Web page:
Aquaman gets another shot at a monthly series, and with video game lurking on the horizon to lure in the younger fans, and that fact that his previous series ran for a fairly impressive 75 issues, here's hoping Aquaman's fourth crack at the bat is a success. It's certainly off to an interesting start as by effectively cutting the character off from his ocean environment, Rick Veitch has removed a defining element from the character, as while I'm sure this anti-Aquaman sentiment will eventually be resolved, for the moment it should be interesting to see how Arthur deals with this situation. Having the character landlocked for the foreseeable future should allow for more interaction with the DCU, as while Aquaman is bullheaded enough that he'll keep trying to access the ocean, truth be told his ties to the ocean have effectively cut the character off from the rest of the DCU, and if not for his ties to the JLA then I seriously doubt the character would be anything more than the occasional guest-hero (much like Namor over in the Marvel Universe). Now a recent interview with Joe Kelly made it sound like Aquaman's membership in the JLA is going to be put off for some time, while he deals with events in his own book, but as long as I'm back to getting my monthly dose of Aquaman, then I'm happy.
Yvel Guichet turns in a pretty solid effort as his work details the material in a visually exciting manner, and the key moments in the story, such as Aquaman's escape from his corral bindings are given a nice sense of impact. The art also captures the surreal quality of Aquaman's little trips into the land of his inner mind, as the opening pages are quite surreal, and the arrival of the maidens of the lake does a nice job of making one question the reality of this situation. Now some of the action isn't conveyed as clearly as I would like to see, and there are scenes like the crab attack that were horribly undersold by the art. Still the art does a pretty solid job of conveying Arthur's desperation as he tries to reach the water, and I absolutely loved the expression on his face when he loses his temper, and tosses his harpoon into the lake in frustration. I also have to make mention of the cover to this issue, as Alex Maleev turns into a wonderfully powerful shot of the character that instantly tells you Aquaman is not a man one would want to mess with, and the mystery of his restored hand was enough to grab the attention of this longtime fan. The last page shot of this new hand inside isn't quite as impressive though.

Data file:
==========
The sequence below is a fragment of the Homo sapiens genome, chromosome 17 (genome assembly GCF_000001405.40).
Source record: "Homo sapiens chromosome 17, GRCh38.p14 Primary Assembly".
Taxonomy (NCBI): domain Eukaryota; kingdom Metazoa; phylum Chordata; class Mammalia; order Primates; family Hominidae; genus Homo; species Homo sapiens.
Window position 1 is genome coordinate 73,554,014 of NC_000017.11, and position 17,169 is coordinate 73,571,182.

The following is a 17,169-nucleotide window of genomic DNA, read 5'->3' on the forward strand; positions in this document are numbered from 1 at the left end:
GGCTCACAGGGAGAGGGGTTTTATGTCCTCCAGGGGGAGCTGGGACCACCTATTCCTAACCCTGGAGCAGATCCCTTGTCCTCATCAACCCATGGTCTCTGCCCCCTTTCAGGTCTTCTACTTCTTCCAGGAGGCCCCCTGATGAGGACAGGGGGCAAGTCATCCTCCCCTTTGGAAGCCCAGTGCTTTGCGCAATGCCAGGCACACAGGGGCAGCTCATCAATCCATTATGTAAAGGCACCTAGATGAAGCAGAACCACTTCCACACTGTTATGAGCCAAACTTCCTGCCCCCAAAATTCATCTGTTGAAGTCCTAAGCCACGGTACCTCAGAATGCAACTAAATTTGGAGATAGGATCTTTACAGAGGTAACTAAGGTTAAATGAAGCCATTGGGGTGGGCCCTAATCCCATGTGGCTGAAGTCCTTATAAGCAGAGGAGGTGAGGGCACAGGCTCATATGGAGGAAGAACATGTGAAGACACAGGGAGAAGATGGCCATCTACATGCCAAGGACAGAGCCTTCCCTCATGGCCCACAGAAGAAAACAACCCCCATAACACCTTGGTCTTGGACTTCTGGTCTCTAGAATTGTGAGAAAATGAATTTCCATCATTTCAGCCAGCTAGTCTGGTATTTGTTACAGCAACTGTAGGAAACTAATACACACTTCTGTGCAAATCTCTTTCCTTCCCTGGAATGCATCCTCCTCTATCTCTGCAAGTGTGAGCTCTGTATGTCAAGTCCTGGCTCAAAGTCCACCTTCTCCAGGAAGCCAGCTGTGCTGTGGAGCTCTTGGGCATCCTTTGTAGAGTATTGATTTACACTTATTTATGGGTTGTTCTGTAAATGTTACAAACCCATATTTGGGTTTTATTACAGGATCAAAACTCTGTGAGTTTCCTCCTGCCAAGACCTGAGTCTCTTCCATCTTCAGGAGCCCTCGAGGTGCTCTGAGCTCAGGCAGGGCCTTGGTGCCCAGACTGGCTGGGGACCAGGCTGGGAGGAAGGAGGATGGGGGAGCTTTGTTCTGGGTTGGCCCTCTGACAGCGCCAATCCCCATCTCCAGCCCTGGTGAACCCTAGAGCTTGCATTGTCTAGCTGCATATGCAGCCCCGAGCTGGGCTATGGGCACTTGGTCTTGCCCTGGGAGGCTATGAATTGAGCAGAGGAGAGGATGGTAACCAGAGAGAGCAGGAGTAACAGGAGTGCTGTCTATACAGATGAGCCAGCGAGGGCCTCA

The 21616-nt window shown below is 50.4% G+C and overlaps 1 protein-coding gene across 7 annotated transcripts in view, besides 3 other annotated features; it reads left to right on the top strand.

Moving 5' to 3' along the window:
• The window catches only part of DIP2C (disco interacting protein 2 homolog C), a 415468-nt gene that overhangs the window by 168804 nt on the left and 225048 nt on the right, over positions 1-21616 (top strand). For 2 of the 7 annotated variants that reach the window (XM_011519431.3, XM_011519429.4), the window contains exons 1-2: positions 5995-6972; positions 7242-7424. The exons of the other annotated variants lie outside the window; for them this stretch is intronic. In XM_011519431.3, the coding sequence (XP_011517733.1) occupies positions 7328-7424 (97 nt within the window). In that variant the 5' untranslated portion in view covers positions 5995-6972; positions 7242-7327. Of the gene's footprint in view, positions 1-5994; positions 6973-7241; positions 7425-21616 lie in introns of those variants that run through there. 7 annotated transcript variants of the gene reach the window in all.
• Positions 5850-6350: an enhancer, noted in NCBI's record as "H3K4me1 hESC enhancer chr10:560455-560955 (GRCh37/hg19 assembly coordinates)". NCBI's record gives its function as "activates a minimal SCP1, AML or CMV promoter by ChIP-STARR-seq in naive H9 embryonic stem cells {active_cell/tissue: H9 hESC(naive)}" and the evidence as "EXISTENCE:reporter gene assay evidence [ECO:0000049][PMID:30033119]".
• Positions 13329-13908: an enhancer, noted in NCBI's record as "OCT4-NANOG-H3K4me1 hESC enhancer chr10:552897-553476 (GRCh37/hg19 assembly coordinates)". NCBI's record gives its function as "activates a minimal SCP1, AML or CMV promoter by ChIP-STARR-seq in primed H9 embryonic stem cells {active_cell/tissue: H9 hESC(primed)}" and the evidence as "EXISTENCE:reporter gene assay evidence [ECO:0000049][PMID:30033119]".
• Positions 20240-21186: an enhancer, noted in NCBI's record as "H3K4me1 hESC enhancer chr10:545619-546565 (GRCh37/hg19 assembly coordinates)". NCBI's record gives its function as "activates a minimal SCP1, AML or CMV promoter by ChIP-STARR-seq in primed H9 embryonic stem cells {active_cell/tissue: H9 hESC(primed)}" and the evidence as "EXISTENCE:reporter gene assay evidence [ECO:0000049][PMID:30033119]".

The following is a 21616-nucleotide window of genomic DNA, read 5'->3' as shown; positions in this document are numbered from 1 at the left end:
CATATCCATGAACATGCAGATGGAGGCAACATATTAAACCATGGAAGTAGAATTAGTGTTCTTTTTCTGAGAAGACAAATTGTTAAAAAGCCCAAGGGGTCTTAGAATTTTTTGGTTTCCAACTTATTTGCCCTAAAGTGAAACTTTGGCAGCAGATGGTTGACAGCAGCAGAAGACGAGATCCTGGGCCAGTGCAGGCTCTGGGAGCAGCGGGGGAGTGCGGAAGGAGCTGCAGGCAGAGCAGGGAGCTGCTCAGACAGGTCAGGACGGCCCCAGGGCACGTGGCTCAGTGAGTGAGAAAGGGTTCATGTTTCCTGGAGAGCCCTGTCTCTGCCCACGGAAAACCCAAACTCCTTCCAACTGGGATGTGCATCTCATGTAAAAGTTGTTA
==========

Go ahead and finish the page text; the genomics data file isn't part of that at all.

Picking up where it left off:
On one hand I suspect that most Aquaman fans would've made the effort the read the recent JLA arc that detail the character's return to the DCU, and as such there wasn't an overwhelming need for Rick Veitch to recap that material. There's also the simple fact that there is something rather refreshing about a first issue that simply throws the reader into the deep end, as if nothing else Aquaman's plight in this issue certainly gives the reader a great deal to mull over, as our beloved king is been marked a traitor by his own people, and has been effectively cut off from the ocean & the life he once had. Still, looking at this issue from the standpoint of a reader who is making their first foray into Aquaman's corner of the DCU, there are elements to this issue that are a bit daunting, as the opening sequence is far more rewarding if you are familiar with the previous history of the character, with a heavy focus of Peter David's "Aquaman: Time & Tide" miniseries. Still, Aquaman fans should be happy with this opening issue, as it certainly starts off with a full head of steam.